Feast Day: June 24th (6 months until Christmas!)
We have so many options for saints to study the bible with this week, but I have chosen our upcoming feast of the Nativity of St. John the Baptist’s because it directs our attention directly to a scriptural text:
Now the time came for Elizabeth to be delivered, and she gave birth to a son. 58 And her neighbors and kinsfolk heard that the Lord had shown great mercy to her, and they rejoiced with her. 59 And on the eighth day they came to circumcise the child; and they would have named him Zechariah after his father, 60 but his mother said, “Not so; he shall be called John.” 61 And they said to her, “None of your kindred is called by this name.” 62 And they made signs to his father, inquiring what he would have him called. 63 And he asked for a writing tablet, and wrote, “His name is John.” And they all marveled. 64 And immediately his mouth was opened and his tongue loosed, and he spoke, blessing God. 65 And fear came on all their neighbors. And all these things were talked about through all the hill country of Judea; 66 and all who heard them laid them up in their hearts, saying, “What then will this child be?” For the hand of the Lord was with him.Luke 1:57
Luke’s theme of God’s mercy, especially for the lowly (remember Mary’s Magnificat, which came just verses prior to the scene we have here), comes to the forefront right off the bat. “The Lord had shown great mercy to her…” Why are we always surprised by God’s mercy? He always shows great mercy. He offers it before we ask, and when we don’t deserve it. But just as the entire people of Israel had to struggle to believe in God’s mercy, so must Elizabeth and Zechariah, and their neighbors and kinsfolk, and so much we. How much easier it is to see God as angry or unhappy: Who stomps off in a huff when we turn our backs on Him? That would be much more like ourselves, but it is not the way that God offers His love again, and again, to His people.
How, here, does God show mercy? It is by the birth of a son for Elizabeth and Zechariah. There is no greater gift that God can give. Here His mercy is bundled up in the little baby John, but God seems to delight in giving His greatest gifts along, and within, the gift of a new human life. He sent salvation in the Christ-child; freedom in the birth of Moses; joy in the gift of Isaac; a nation in the double-gift of Esau and Jacob; and even Eve was drawn out of Adam, as He was created from the dust. It seems that God loves to bring life into barrenness. All His love is summed up in the gift of a child.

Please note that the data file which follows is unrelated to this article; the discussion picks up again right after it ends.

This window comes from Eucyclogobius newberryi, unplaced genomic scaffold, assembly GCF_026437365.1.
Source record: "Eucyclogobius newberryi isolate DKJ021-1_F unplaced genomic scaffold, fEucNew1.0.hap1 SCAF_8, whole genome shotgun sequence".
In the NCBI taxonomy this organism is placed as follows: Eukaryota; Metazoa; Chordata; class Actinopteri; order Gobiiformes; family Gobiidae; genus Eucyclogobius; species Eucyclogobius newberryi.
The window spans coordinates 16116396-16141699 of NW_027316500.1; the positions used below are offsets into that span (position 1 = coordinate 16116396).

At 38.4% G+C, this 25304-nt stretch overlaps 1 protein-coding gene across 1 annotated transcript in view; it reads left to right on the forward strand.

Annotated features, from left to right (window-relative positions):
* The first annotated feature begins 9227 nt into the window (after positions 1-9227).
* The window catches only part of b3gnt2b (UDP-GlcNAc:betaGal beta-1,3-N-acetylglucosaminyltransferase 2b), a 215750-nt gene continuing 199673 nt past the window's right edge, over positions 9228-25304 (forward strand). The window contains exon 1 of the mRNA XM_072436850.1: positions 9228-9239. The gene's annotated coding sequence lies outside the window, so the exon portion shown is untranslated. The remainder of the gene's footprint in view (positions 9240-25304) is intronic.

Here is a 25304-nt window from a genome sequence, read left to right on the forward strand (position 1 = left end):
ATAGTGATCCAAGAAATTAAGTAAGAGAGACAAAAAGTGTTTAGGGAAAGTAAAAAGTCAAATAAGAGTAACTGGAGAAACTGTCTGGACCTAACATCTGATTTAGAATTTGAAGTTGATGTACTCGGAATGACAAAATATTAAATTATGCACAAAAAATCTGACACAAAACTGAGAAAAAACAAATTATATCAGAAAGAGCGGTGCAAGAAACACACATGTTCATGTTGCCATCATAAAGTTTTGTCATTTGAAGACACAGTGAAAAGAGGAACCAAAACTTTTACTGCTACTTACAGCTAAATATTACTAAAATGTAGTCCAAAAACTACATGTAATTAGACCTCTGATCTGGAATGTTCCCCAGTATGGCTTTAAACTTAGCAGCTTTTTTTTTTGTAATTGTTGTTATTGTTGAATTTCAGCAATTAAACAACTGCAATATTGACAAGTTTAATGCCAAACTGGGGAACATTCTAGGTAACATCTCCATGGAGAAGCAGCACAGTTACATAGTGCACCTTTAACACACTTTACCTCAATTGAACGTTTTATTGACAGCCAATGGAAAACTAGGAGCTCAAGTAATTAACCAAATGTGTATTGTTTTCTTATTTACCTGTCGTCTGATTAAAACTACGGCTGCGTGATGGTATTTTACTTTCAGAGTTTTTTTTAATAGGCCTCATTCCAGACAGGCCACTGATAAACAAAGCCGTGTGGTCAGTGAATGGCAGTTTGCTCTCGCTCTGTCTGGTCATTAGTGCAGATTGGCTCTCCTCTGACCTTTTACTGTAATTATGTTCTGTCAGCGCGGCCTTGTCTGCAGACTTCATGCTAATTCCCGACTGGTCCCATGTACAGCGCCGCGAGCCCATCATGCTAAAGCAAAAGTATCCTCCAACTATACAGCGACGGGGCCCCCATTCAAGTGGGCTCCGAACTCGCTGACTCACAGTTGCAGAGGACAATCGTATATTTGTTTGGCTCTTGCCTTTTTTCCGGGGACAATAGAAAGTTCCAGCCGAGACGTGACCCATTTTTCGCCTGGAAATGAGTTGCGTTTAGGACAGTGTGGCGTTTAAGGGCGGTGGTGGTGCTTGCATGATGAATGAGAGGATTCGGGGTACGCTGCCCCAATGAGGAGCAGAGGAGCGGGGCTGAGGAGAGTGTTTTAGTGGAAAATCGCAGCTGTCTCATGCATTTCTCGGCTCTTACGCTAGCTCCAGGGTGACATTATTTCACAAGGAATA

But let us return to the rejoicing throng around the home up in the hill country of Judah, for we learn another lesson about God as we watch this scene unfold. We see Elizabeth and Zechariah discerning the name for their son and are prompted away from the traditional names by the Holy Spirit, Who gives them the name “John”. Y’hohanan or Yohanan in Hebrew name meaning “Graced by God” (you can see within it the root Y’, which is an abbreviation of the Divine Name, the Tetragrammaton, followed by hanan, meaning “he favored” or “he graced”). The theme of mercy reappears! And praise God, that this name which trumpets His love, remains popular! There are approximately 12 million American men named John with about 100,000 new John’s born to our country every year. (And there are plenty of women named Joan, Johna, Jeanne, Gianna, Joanne, Janet, or Hannah, to name a few female names from the same root.)
One final point. Upon this wondrous naming, after the miraculous birth, we are told that the people feared, marveled, were struck by awe. Do you or I ever let wonder take ahold of us? To wonder at something means you do not understand it, control it, or made it happen. Do we recognize those moments? Do we exult when God’s grace breaks in, or do we miss those moments, or not want to call much attention to it? Is it easier to ignore God’s mercy? Is it simpler to just let those gifts of Love slide by without making much of a fuss?
– Fr. Dominic Rankin is very happy with his first name (and second name, and confirmation name, and last name now that I think about it), but this week he was struck by the power behind the name “John”. Jesus chose John the Baptist as His precursor and forerunner, and John the Apostle as His beloved disciple. Both were entrusted to proclaim His love in a profound way. Both were graced to do it! (But, to clarify, you don’t have to be named John to do that.)